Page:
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SAS® Statistics and
Operations Research News
March 2016  |  subscribe  |  unsubscribe
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March Madness

I'll bet you thought I was going to talk about the NCAA Final Four basketball tournament, and maybe throw in a comment about SAS® being used to predict the winner!

Nope. To me, March Madness means being stranded in Denver last week by a late-March blizzard—the shuttle bus stuck in the snow, the airport closing, the circuit of airport hotels until I got a flight out several days later.

BUT, I’ll note that my alma mater UNC–Chapel Hill did make it to “the big dance,” and we’ll see what happens this coming weekend. My take is that SAS usage at all four universities will be down during game time. And while SAS has been used for college basketball predictions for many years, it’s also used for sports analytics in a number of other areas. This coming SAS® Global Forum, April 18–21 in Las Vegas, includes talks on determining NFL yardage averages, managing fantasy football data, and analyzing NBA data. Note that there are still slots available in the pre-conference workshops on the analysis of longitudinal categorical data, applied quantile regression, designing and analyzing survey data, current survival analysis methods, and Bayesian analysis using the MCMC procedure.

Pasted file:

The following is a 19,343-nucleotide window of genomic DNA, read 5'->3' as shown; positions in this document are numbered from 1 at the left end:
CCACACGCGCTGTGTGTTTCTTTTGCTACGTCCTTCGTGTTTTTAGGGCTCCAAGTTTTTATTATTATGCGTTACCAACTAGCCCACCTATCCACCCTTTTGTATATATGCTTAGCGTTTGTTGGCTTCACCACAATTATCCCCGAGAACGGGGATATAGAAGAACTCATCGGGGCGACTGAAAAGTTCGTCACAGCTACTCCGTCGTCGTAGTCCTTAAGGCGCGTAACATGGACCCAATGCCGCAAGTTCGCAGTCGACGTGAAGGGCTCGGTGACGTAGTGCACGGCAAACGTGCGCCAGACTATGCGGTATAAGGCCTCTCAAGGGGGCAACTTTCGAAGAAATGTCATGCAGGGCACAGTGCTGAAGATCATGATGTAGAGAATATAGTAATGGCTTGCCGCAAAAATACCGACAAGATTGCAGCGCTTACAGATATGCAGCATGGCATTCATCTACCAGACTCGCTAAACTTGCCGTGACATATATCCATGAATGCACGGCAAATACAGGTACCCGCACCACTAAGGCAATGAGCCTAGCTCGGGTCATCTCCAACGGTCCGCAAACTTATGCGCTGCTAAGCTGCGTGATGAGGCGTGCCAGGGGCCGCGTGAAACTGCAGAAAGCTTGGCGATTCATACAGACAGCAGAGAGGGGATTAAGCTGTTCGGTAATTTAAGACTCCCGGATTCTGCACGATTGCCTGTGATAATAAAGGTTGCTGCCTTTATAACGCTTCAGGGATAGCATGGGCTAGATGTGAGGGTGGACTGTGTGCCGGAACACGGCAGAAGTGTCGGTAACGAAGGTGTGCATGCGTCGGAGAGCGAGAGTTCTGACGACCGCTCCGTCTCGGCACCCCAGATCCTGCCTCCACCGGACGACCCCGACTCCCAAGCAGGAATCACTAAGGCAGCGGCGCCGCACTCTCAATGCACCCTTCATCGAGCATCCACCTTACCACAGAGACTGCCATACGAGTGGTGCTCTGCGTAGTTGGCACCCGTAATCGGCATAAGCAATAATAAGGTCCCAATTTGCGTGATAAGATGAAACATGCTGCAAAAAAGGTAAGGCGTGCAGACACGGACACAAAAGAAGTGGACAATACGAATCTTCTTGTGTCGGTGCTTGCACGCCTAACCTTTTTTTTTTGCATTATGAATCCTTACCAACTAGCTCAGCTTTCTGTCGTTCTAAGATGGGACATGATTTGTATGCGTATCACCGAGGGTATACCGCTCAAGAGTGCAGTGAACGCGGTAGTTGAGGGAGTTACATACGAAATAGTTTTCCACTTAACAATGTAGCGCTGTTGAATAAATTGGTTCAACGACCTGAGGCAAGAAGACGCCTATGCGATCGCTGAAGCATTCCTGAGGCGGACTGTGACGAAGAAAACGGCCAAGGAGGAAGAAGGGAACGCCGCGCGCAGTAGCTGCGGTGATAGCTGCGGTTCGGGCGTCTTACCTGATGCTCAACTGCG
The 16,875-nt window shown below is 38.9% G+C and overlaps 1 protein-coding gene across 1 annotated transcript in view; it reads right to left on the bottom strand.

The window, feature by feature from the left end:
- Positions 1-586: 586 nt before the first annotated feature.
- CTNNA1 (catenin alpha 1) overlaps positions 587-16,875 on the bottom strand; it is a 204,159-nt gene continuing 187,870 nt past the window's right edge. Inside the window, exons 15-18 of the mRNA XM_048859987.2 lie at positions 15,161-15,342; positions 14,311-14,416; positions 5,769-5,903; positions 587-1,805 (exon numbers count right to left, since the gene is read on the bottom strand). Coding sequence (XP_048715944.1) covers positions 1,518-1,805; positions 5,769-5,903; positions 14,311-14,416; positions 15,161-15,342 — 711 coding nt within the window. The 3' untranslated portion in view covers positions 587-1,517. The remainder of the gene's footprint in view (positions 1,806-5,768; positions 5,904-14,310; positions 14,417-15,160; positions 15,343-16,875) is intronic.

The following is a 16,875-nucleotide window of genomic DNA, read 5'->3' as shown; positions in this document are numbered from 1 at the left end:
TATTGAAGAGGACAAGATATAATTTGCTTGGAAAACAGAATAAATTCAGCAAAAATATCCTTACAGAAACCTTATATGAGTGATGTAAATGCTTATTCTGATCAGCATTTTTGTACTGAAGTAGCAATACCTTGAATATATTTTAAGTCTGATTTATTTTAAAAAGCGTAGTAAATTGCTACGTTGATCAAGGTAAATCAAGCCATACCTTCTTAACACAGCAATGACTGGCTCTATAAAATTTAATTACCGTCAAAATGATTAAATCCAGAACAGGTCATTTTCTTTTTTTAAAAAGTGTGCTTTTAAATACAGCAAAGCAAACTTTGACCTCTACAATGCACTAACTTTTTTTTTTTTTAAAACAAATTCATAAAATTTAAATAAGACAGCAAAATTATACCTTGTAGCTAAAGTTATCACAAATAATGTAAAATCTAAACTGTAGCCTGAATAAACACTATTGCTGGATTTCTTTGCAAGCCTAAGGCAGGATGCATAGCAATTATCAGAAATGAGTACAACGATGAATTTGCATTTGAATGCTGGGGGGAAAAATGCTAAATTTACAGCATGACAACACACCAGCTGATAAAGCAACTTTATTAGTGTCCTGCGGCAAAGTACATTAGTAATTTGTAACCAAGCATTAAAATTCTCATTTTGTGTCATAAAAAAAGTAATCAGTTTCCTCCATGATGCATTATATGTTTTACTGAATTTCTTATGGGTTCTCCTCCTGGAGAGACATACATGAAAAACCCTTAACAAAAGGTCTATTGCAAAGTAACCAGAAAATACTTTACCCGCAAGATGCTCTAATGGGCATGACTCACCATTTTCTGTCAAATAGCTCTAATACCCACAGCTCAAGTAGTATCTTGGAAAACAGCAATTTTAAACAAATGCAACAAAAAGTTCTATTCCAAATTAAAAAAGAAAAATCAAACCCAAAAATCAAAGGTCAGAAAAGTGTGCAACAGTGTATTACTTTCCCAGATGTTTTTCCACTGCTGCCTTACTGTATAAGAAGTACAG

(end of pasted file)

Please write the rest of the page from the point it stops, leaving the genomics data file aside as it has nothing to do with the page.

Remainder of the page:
We recently remodeled the companion site for this newsletter. It provides resources for many analytical products. Please see what you think.

We had a hotcakes reaction to last newsletter's announcement of a new usage guide for advanced ODS Graphics examples, so I decided to repeat it below, as well as include an actual encore paper introducing Bayesian analysis.

Here's hoping everyone has a good start on the spring (or fall), madness or not. And come find me at SAS Global Forum if you are there—I'll be the one checking the weather forecast.


Senior R&D Director, Statistical Applications

Feaured Papers
Case-Level Residual Analysis in the CALIS Procedure »

This paper, by SAS Education instructor extraordinaire and Senior Manager Cat Truxillo, demonstrates the new case-level residuals in the CALIS procedure and how they differ from classic residuals in structural equation modeling (SEM). Residual analysis has a long history in statistical modeling of finding unusual observations in the sample data. However, in SEM, case-level residuals are considerably more difficult to define because of (1) latent variables in the analysis and (2) the multivariate nature of these models. Historically, residual analysis in SEM has been confined to residuals obtained as the difference between the sample and model-implied covariance matrices. Enhancements to the CALIS procedure enable users to obtain case-level residuals as well. This enables a more complete residual and influence analysis. Several examples showing mean/covariance residuals and case-level residuals are presented.

New Usage Guide Describes Advanced ODS Graphics Examples »